Tag Archives: CBA

NPB’s silver-lining playbook

Japanese pro baseball may or may not realize it, but NPB is currently at a crossroads in its dealing with MLB and should act now to fix a system that isn’t working as well as it should for Japanese teams.

Never has the MLB market for imported Japanese talent been so high as it was this offseason, with teams handing out big contracts to two players who moved via the posting system, a record $325 million deal for Yoshinobu Yamamoto and a contract to Shota Imanaga that could be worth $80 million.

The current posting agreement with MLB includes posting fees calculated on the total value of a player’s contract, but the use of options and opt outs have allowed MLB teams to defer paying what they owe since Yusei Kikuchi signed with the Seattle Mariners ahead of the 2019 season with player and team options after the third year.

Obviously that’s a problem. NPB teams have gone from huge windfalls, to $20 million windfalls, to a fraction of the amount the player is paid with opt outs making deferred payments interest-free loans from the players’ Japanese clubs.

“I tell them, every time you sit down in New York with these people (MLB), the big leagues benefit as a league, their clubs benefit, the Japanese players benefit, and you guys (NPB) just bend over and take it. It makes me so upset.”

— NPB team executive in December 2017.

With some MLB teams believing Lotte Marines right-hander Roki Sasaki will be available via the posting system 11 months from now, the interest shows no sign of slowing. Under the current posting rules and MLB’s collective bargaining agreement with its union, the Sasaki will be treated as an international amateur only eligible to enter MLB via a minor league contract with a signing bonus constrained by MLB’s signing bonus pools.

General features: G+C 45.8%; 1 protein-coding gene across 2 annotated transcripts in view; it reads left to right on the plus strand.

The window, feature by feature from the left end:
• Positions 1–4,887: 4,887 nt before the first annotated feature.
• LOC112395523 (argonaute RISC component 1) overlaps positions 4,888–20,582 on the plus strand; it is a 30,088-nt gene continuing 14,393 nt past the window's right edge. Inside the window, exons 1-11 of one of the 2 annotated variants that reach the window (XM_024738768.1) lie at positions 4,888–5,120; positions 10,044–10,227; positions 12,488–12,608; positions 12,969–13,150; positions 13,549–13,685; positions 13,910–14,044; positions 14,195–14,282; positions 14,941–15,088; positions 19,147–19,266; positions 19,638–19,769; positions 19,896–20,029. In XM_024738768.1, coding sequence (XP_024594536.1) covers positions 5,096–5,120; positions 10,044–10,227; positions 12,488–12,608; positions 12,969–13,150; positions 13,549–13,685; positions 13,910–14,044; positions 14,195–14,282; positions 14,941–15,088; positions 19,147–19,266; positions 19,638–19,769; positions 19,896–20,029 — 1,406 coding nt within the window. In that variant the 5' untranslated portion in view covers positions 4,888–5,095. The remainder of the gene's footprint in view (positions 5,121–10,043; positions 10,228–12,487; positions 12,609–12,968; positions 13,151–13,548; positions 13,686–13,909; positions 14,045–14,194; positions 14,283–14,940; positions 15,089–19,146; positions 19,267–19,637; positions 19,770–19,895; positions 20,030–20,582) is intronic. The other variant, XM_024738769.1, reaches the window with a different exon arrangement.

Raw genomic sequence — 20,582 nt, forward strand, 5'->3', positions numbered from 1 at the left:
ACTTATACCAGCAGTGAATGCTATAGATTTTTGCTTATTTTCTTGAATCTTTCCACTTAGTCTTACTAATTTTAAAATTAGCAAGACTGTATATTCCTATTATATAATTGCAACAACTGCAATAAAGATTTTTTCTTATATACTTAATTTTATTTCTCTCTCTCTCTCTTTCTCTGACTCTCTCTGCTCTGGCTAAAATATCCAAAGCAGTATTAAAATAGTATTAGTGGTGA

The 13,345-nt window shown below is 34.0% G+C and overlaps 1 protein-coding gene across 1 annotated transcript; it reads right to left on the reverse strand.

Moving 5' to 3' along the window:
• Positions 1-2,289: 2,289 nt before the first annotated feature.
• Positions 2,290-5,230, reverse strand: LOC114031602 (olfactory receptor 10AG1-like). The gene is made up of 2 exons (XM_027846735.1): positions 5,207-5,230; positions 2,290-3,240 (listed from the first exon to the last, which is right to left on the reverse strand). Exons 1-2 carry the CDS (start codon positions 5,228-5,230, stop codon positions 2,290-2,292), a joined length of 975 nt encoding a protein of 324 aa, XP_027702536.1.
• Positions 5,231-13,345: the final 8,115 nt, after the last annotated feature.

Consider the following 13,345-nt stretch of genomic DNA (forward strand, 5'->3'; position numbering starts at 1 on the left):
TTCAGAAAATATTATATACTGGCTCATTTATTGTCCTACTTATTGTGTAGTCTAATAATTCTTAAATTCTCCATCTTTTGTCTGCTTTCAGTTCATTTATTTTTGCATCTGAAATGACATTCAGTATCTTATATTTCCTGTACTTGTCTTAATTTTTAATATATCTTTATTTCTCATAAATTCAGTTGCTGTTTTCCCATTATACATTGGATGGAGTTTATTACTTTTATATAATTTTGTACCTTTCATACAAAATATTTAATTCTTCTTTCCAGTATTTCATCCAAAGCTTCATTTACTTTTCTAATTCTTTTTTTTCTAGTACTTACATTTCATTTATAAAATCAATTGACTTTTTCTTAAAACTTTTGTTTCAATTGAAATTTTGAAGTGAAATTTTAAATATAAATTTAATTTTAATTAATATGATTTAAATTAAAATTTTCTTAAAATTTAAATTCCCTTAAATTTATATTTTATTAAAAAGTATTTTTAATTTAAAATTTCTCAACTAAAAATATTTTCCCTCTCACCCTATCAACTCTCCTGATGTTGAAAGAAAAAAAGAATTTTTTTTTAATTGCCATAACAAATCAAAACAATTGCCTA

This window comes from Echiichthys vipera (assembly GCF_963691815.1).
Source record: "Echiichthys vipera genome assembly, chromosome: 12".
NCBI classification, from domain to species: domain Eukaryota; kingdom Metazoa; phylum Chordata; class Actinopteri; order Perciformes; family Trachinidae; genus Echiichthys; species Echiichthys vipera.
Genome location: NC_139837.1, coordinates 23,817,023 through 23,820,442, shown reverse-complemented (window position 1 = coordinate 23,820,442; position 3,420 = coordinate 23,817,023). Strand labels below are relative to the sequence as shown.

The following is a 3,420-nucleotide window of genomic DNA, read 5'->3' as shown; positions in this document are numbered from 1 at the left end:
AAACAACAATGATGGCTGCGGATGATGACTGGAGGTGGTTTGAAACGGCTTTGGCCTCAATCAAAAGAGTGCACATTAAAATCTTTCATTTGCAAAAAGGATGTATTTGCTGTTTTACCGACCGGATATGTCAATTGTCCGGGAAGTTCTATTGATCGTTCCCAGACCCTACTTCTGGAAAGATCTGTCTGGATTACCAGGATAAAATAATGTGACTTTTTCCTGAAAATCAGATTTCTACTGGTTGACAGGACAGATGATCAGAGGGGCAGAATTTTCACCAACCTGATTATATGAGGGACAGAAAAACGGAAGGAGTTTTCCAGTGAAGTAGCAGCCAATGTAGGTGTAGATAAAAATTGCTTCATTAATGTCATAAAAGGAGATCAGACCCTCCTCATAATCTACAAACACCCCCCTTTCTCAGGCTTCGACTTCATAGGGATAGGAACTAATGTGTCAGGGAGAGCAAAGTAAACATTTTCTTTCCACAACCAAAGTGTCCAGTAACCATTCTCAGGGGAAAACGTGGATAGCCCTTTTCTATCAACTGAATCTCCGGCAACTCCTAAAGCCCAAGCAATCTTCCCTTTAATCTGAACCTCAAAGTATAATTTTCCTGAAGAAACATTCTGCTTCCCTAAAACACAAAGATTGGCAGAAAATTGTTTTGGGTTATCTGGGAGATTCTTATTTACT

Continue reading NPB’s silver-lining playbook

Ohtani gets paid

Shohei Ohtani is still only arbitration-eligible, meaning he’s still being significantly underpaid compared to his production — even with his terrible 2020 season and his 2018 pitching injury thrown in, but the two-year contract announced Monday, $3 million this year and $5.5 million for 2022, likely represent new highs for him.

Read the Kyodo News (English) story.

The 2016 MVP of Japan’s Pacific League, earned a reported 270 million yen ($2.4 million) as a 22-year-old in 2017 with the Nippon Ham Fighters. As a 23-year-old, MLB and its union worked to declare him an amateur in its latest CBA, meaning a limited signing bonus and a guaranteed minor league contract.

The Nikkan Sports did a nifty little table of his earnings through 2020, with the understanding that Japanese figures are just what the player and team want you to hear and don’t always reflect reality. This means it is possible that Ohtani earned far more in 2017 than the figure that was officially leaked and that his 2020 salary is not yet the highest of his career.

201315 mil.$147,687
201430 mil.$272,477
2015100 mil.$794,211PL Best 9 (P)
2016200 mil.$1.74 mil.PL Best 9 (P, DH), PL MVP
2017270 mil.$2.31 mil.
2018 60 mil.$545,000AL ROY
2019 71 mil.$650,000
202075 mil.$700,000
2021315 mil.$3 mil.
2022577 mil.$5.5 mil.
Dollar figures prior to 2018, and yen figures after are based on IRS annual exchange rates for that year. Rates for 2021 are for Feb. 8, 2021.